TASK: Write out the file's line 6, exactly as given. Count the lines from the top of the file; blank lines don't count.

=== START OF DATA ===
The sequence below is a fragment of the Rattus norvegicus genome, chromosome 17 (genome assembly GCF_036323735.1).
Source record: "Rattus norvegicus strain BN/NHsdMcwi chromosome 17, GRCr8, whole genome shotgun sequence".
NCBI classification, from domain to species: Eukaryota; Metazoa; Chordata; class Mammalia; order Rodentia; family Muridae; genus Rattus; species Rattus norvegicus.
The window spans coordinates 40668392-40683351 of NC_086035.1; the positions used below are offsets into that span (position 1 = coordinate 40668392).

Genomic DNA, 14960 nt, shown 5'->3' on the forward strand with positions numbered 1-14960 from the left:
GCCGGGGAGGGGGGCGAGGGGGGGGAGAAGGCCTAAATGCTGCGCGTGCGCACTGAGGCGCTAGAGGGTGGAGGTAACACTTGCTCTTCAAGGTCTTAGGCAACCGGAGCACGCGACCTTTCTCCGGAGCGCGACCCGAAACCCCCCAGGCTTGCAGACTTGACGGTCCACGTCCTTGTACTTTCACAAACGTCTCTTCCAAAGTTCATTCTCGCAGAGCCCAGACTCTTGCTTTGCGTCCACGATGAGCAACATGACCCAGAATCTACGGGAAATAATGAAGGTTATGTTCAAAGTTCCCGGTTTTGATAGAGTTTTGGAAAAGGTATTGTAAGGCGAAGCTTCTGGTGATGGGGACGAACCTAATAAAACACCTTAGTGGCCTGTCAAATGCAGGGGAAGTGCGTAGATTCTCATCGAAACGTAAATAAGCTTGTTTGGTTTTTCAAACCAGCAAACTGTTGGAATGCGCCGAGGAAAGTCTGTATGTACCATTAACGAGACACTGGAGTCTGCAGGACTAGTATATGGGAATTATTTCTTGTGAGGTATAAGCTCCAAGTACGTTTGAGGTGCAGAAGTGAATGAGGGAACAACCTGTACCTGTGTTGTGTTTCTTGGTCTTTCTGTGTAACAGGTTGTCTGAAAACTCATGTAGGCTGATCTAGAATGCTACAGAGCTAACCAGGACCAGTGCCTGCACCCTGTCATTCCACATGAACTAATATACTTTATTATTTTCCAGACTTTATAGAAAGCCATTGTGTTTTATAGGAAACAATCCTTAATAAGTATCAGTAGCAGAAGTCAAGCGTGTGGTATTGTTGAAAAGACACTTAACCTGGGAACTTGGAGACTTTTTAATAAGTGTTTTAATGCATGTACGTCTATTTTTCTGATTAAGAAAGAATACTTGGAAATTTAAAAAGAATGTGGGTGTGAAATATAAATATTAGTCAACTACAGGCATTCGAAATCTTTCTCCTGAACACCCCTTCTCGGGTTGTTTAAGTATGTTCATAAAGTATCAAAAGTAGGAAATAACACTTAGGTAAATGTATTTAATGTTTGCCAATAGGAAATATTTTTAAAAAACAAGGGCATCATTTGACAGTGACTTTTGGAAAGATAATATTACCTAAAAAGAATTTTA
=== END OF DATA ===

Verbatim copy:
GCCGGGGAGGGGGGCGAGGGGGGGGAGAAGGCCTAAATGCTGCGCGTGCGCACTGAGGCGCTAGAGGGTGGAGGTAACACTTGCTCTTCAAGGTCTTAGGCAACCGGAGCACGCGACCTTTCTCCGGAGCGCGACCCGAAACCCCCCAGGCTTGCAGACTTGACGGTCCACGTCCTTGTACTTTCACAAACGTCTCTTCCAAAGTTCATTCTCGCAGAGCCCAGACTCTTGCTTTGCGTCCACGATGAGCAACATGACCCAGAATCTACGGGAAATAATGAAGGTTATGTTCAAAGTTCCCGGTTTTGATAGAGTTTTGGAAAAGGTATTGTAAGGCGAAGCTTCTGGTGATGGGGACGAACCTAATAAAACACCTTAGTGGCCTGTCAAATGCAGGGGAAGTGCGTAGATTCTCATCGAAACGTAAATAAGCTTGTTTGGTTTTTCAAACCAGCAAACTGTTGGAATGCGCCGAGGAAAGTCTGTATGTACCATTAACGAGACACTGGAGTCTGCAGGACTAGTATATGGGAATTATTTCTTGTGAGGTATAAGCTCCAAGTACGTTTGAGGTGCAGAAGTGAATGAGGGAACAACCTGTACCTGTGTTGTGTTTCTTGGTCTTTCTGTGTAACAGGTTGTCTGAAAACTCATGTAGGCTGATCTAGAATGCTACAGAGCTAACCAGGACCAGTGCCTGCACCCTGTCATTCCACATGAACTAATATACTTTATTATTTTCCAGACTTTATAGAAAGCCATTGTGTTTTATAGGAAACAATCCTTAATAAGTATCAGTAGCAGAAGTCAAGCGTGTGGTATTGTTGAAAAGACACTTAACCTGGGAACTTGGAGACTTTTTAATAAGTGTTTTAATGCATGTACGTCTATTTTTCTGATTAAGAAAGAATACTTGGAAATTTAAAAAGAATGTGGGTGTGAAATATAAATATTAGTCAACTACAGGCATTCGAAATCTTTCTCCTGAACACCCCTTCTCGGGTTGTTTAAGTATGTTCATAAAGTATCAAAAGTAGGAAATAACACTTAGGTAAATGTATTTAATGTTTGCCAATAGGAAATATTTTTAAAAAACAAGGGCATCATTTGACAGTGACTTTTGGAAAGATAATATTACCTAAAAAGAATTTTA